Dr. George
M.
Beringer



DR. GEORGE M. BERINGER SR. was born February 3, 1860 in Philadelphia PA to Levi D. and Rebecca Reinhart Beringer. He graduated from Central High School in Philadelphia in 1876, and from the Philadelphia College of Pharmacy in 1880, and began practicing pharmacy in Philadelphia. On October 3, 1882 he married Estella Wolfe of Camden NJ.

In 1892 the Beringers moved to Camden. George Beringer opened a pharmacy at 500 Federal Street which would survive into the 1950s. On May 13, 1900 the business barely escaped being destroyed when a large fire destroyed many homes and businesses in the 500 blocks of Federal Street and Taylor Avenue. George Beringer continued his education, receiving a Masters degree in pharmacy in 1903 and a Doctorate in 1914 from the University of the State of New Jersey. 

Two sons were born to the Beringers, George M. Jr. in 1884, and Franklin L. Beringer the following year. Sadly, Franklin L. Beringer passed away in 1907.

Dr. Beringer was frequently called as an expert witness in State and Federal courts. He edited the American Journal of Pharmacy from 1917 to 1921, was the Chairman of the Board of trustees of the Philadelphia College of Pharmacy from 1910 to 1921, was a member of the committee of revision of the U.S. Pharmocopoeia and of the National Formulary. A prolific writer on subjects relating to pharmacy, he authored two pamphlets in 1917, Pharmaceutical Service in the French Army and The Departments of the Government Need the Advice of the Drug Trade. He also authored several hundred articles in the pharmacy journals of his day. He was President of the American Pharmacists Association in 1914, and was a member of the American Chemists Society, and the Academy of Natural Science in Philadelphia.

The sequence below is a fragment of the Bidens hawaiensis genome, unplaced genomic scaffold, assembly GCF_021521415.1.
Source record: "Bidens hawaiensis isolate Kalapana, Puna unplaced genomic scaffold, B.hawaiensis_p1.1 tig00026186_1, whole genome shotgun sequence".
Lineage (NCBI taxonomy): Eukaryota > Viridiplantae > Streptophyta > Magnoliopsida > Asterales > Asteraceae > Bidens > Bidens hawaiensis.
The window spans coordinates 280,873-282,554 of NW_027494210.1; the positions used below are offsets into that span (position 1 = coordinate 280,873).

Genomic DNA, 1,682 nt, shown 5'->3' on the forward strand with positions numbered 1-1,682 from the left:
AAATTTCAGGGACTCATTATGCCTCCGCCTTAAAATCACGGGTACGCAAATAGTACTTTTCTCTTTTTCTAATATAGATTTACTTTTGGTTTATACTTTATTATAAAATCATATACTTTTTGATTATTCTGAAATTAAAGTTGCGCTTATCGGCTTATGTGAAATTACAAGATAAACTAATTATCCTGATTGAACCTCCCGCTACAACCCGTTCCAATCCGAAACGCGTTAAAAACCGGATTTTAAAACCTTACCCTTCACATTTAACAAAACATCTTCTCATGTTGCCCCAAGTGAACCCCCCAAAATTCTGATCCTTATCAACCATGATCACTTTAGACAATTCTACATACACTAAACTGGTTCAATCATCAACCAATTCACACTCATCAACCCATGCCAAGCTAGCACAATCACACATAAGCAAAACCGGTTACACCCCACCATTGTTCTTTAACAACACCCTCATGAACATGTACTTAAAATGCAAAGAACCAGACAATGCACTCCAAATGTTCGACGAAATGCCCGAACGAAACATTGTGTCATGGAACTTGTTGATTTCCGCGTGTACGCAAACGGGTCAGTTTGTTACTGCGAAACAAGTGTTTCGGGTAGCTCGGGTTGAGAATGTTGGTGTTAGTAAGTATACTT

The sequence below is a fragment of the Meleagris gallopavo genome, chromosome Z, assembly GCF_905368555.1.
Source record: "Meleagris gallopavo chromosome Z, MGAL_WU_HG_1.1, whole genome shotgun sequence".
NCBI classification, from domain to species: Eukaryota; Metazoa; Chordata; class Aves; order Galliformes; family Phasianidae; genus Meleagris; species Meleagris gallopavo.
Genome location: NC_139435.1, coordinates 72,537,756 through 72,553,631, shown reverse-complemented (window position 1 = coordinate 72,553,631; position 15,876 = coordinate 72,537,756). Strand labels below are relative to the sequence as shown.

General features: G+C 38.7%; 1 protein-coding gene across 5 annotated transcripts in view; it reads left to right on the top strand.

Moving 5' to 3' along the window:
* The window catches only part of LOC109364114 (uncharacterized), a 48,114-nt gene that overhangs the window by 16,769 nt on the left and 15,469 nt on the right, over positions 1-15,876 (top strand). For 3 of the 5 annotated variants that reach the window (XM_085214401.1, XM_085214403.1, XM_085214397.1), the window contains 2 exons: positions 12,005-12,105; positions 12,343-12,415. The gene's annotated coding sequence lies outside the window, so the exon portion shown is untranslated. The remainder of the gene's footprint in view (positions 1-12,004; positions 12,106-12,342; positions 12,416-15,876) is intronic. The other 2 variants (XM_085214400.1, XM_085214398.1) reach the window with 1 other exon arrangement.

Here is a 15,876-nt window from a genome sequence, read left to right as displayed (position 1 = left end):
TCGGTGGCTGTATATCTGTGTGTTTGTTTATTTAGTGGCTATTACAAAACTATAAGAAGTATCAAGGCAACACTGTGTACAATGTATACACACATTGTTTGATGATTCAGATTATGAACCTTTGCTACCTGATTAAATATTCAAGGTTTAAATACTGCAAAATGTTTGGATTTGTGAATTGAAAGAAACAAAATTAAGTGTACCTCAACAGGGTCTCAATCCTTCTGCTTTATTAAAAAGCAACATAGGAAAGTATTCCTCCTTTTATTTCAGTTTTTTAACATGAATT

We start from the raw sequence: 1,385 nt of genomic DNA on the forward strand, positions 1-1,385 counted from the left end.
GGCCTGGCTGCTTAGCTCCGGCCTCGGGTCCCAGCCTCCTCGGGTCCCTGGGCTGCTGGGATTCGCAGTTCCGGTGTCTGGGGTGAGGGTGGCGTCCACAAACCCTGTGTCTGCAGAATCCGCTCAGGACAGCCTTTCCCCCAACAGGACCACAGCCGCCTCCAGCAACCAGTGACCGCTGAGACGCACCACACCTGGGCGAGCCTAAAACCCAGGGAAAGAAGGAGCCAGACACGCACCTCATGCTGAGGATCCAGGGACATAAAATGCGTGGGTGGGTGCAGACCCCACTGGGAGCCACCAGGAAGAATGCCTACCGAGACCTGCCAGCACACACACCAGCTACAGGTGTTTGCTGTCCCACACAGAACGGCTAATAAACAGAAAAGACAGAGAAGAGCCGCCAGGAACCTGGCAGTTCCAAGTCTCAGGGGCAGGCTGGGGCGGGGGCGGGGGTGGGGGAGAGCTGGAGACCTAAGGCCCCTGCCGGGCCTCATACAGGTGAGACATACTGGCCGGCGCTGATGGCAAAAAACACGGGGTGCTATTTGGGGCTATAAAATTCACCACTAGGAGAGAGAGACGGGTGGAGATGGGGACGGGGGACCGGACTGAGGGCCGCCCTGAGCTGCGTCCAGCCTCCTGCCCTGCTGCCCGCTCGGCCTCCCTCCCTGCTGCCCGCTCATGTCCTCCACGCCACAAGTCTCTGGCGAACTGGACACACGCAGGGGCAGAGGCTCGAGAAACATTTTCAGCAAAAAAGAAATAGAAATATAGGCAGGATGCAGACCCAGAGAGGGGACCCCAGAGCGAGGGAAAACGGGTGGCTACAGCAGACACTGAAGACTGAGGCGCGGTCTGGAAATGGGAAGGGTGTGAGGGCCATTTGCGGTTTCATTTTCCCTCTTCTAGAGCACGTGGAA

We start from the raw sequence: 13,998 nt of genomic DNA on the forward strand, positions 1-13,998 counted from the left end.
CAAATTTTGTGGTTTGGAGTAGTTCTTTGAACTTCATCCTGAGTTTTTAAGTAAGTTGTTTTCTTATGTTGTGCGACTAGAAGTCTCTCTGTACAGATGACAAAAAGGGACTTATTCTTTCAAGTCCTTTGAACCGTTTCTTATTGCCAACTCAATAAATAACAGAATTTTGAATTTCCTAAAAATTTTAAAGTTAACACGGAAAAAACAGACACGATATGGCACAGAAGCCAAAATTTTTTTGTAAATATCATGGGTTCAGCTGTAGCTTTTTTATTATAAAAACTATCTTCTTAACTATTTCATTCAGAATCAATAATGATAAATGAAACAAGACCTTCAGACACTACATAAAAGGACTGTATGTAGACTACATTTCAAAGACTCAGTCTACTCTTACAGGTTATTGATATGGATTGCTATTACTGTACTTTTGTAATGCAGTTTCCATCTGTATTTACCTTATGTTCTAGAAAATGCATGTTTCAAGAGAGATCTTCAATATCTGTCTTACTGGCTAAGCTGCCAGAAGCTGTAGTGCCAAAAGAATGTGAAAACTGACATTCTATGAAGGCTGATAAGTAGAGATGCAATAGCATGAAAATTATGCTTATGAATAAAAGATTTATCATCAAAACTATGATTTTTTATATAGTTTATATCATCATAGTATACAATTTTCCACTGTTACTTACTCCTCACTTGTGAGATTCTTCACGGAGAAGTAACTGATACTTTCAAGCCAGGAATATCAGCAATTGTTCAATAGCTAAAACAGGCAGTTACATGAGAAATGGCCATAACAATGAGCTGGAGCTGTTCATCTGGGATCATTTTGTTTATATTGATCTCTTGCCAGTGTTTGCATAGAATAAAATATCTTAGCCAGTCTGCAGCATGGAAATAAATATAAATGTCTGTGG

In his non-professional life, Dr. Beringer enjoyed gardening. He was a member of the Philadelphia Botanical Association and the Camden Dahlia Society. He also was member of the Rotary Club of Camden and served at one time as a member of the Camden City Planning Commission.

Dr. & Mrs. Beringer had two sons, George M. Jr., born in 1883, and Franklin L. Beringer, who died young. The Beringers made their home for many years at 414 North 5th Street, near the corner of North 5th and Fulton Place, and were there from the 

1910s through the time of the 1920 census. 414 North 5th Street was one of the homes taken and razed to make way for the Delaware River (Ben Franklin) Bridge, which was completed and opened to traffic in 1926. 

Dr. George M. Beringer died in 1928, and was buried at Harleigh Cemetery. He was survived by his wife, who joined him in 1940.